- -.
Source of this section: Sect. “Prefix and infix symbols” in the OCaml Manual.
The following tables lists operators and their associativities. The higher up an operator, the higher its precedence is (the stronger it binds). For example, *
has a higher precedence than +
.
Construction or operator | Associativity |
---|---|
prefix operator | – |
. .( .[ .{ |
– |
[ ] (array index) |
– |
#··· |
– |
applications, assert , lazy |
left |
- -. (prefix) |
– |
**··· lsl lsr asr |
right |
*··· /··· %··· mod land lor lxor |
left |
+··· -··· |
left |
@··· ^··· |
right |
=··· <··· >··· ❘··· &··· $··· != |
left |
&& |
right |
❘❘ |
right |
if |
– |
let switch fun try |
– |
Legend:
op···
means op
followed by other operator characters.Source of this table: Sect. “Expressions” in the OCaml manual
Associativity matters whenever an operator is not commutative. With a commutative operator, the order of the operands does not matter. For example, plus (+
) is commutative. However, minus (-
) is not commutative.
Left associativity means that operations are grouped from the left. Then the following two expressions are equivalent:
x op y op z
(x op y) op z
Minus (-
) is left-associative:
# 3 - 2 - 1;
- : int = 0
Right associativity means that operations are grouped from the right. Then the following two expressions are equivalent:
x op y op z
x op (y op z)
We can define our own right-associative minus operator. According to the operator table, if it starts with an @
symbol, it is automatically right-associative:
let (@-) = (x, y) => x - y;
If we use it, we get a different result than normal minus:
# 3 @- 2 @- 1;
- : int = 2
Recall the definition of polymorphism from a previous blog post: making the same operation work for several types. There are multiple ways in which polymorphism can be achieved. OOP languages achieve it via subclassing. Overloading is another popular kind of polymorphism.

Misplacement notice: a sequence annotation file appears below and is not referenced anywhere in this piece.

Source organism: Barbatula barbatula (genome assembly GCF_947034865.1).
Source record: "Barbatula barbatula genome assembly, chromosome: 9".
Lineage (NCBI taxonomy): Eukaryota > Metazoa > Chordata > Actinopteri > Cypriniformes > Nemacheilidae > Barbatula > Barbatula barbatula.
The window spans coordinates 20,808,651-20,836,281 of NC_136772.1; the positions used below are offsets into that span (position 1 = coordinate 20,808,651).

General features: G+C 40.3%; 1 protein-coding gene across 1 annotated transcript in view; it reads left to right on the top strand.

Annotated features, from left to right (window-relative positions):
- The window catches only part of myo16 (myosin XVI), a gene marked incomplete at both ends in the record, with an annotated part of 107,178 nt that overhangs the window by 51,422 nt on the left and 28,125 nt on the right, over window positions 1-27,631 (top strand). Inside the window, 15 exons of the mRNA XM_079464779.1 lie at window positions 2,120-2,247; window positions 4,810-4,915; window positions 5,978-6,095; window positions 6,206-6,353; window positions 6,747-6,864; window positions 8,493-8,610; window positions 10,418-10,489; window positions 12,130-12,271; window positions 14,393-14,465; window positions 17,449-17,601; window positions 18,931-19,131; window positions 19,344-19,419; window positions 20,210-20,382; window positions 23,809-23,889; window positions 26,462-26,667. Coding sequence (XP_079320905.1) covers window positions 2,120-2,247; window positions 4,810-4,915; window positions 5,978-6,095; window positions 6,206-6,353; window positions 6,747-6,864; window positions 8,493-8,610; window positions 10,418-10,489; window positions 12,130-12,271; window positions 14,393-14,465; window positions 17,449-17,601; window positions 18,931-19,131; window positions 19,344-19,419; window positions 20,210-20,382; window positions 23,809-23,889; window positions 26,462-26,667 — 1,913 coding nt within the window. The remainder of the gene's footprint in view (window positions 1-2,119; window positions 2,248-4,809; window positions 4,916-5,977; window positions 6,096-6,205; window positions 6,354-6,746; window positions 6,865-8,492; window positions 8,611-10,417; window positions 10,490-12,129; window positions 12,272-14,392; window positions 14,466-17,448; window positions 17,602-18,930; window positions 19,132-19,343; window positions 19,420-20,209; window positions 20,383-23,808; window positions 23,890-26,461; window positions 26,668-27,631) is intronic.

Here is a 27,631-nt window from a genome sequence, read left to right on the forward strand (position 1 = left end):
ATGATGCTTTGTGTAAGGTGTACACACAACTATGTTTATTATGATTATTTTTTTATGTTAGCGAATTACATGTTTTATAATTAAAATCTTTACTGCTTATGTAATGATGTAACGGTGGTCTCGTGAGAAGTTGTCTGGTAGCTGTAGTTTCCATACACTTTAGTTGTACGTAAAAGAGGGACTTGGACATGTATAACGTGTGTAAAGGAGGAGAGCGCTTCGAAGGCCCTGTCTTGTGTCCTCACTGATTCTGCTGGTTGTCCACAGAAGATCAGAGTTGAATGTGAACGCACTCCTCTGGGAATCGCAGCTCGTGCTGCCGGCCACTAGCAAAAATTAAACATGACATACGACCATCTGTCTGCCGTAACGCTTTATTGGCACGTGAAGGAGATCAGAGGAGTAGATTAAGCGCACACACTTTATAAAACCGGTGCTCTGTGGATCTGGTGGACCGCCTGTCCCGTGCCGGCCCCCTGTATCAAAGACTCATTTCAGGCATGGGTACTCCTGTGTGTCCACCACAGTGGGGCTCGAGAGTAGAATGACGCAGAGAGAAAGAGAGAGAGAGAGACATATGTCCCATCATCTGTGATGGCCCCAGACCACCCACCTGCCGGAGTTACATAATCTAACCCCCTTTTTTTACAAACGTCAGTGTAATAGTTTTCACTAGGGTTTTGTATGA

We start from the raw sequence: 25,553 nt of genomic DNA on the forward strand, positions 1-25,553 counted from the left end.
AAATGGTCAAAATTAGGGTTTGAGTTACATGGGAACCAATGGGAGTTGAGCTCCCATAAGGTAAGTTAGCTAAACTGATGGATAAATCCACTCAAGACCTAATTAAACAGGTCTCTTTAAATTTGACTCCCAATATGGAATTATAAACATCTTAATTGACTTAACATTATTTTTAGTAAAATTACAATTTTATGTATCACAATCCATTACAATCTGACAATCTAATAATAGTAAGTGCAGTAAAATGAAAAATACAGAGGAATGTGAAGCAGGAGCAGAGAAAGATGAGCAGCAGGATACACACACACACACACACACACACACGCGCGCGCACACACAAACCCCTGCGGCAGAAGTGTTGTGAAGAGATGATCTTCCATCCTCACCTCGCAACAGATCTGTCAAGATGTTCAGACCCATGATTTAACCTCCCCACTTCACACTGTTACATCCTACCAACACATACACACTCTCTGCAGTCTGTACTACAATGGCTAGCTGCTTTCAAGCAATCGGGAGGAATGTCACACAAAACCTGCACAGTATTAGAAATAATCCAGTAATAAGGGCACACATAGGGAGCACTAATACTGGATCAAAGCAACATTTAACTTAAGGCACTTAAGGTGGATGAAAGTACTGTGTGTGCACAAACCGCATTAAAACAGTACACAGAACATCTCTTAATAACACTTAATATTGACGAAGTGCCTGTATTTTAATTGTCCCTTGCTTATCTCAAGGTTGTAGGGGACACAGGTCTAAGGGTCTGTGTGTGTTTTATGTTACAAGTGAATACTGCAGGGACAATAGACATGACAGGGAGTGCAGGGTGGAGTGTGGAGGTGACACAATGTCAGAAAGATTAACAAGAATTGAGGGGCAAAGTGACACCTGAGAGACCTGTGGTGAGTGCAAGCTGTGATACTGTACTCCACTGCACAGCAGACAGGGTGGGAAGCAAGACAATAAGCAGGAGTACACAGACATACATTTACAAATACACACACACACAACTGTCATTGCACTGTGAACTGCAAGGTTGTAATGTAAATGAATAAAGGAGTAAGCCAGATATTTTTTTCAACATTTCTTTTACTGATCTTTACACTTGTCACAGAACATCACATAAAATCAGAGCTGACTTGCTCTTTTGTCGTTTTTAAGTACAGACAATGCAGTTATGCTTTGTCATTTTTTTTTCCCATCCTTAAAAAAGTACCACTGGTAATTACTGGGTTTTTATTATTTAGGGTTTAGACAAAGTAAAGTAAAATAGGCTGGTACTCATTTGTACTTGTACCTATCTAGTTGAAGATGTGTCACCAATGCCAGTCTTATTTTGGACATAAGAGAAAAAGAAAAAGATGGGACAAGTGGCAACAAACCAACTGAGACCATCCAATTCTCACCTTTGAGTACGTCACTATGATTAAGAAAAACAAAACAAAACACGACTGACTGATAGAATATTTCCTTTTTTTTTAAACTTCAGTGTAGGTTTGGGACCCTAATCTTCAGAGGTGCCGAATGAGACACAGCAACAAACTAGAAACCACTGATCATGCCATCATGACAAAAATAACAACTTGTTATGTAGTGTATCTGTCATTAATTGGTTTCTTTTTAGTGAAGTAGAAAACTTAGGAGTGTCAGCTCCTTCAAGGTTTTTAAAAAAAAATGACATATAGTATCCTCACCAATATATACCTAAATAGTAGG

ReasonML supports parametric polymorphism: Instead of using a concrete type such as int
for a parameter or a result, you use a type variable. If the type of a parameter is a type variable, values of any type are accepted (in case you are interested: such type variables are universally quantified). Type variables can be viewed as parameters of the function type; hence the name parametric polymorphism.
A function that uses type variables is called a generic function.
id()
For example, id
is the identity function that simply returns its parameter:
# let id = x => x;
let id: ('a) => 'a = <fun>;
The type for id
that ReasonML infers is interesting: It can’t detect a type for x
, so it uses the type variable 'a
to indicate “any type”. All types whose names start with apostrophes are type variables. ReasonML also infers that the return type of id
is the same as the type of its parameter. That is useful information and helps with inferring the type of id
’s result.
In other words: id
is generic and works with any type.
# id(123);
- : int = 123
# id("abc");
- : string = "abc"
first()
Let’s look another example: a generic function first
for accessing the first component of a pair (a 2-tuple).
# let first = ((x, y)) => x;
let first: (('a, 'b)) => 'a = <fun>;
first
uses destructuring to access the first component of that tuple. Type inference tells us that the return type is the same as the type of the first component.
We can use an underscore to indicate that we are not interested in the second component:
# let first = ((x, _)) => x;
let first: (('a, 'b)) => 'a = <fun>;
With a type-annotated component, first
looks as follows:
# let first = ((x: 'a, _)) => x;
let first: (('a, 'b)) => 'a = <fun>;
ListLabels.map()
As a quick preview, I’m showing the signature of another function that I’ll explain properly in an upcoming blog post.
ListLabels.map: (~f: ('a) => 'b, list('a)) => list('b)
Note how overloading and parametric polymorphism are different:
Overloading provides different implementations for the same operation. For example, some programming languages let you use +
for arithmetic, string concatenation and/or array concatenation.
Parametric polymorphism specifies a single implementation that works with several types.
ReasonML does not support variadic functions (e.g. via varargs). That is, you can’t define a function that computes the sum of an arbitrary number of parameters:
let sum = (x0, ···, xn) => x0 + ··· + xn;
Instead, you are forced to define one function for each arity:
let sum2(a: int, b: int) = a + b;
let sum3(a: int, b: int, c: int) = a + b + c;
let sum4(a: int, b: int, c: int, d: int) = a + b + c + d;
You have seen a similar technique with currying, where we couldn’t define a variadic function curry()
and had to go with a binary curry2()
, instead. You’ll occasionally see it in libraries, too.
An alternative to this technique is to use lists of ints.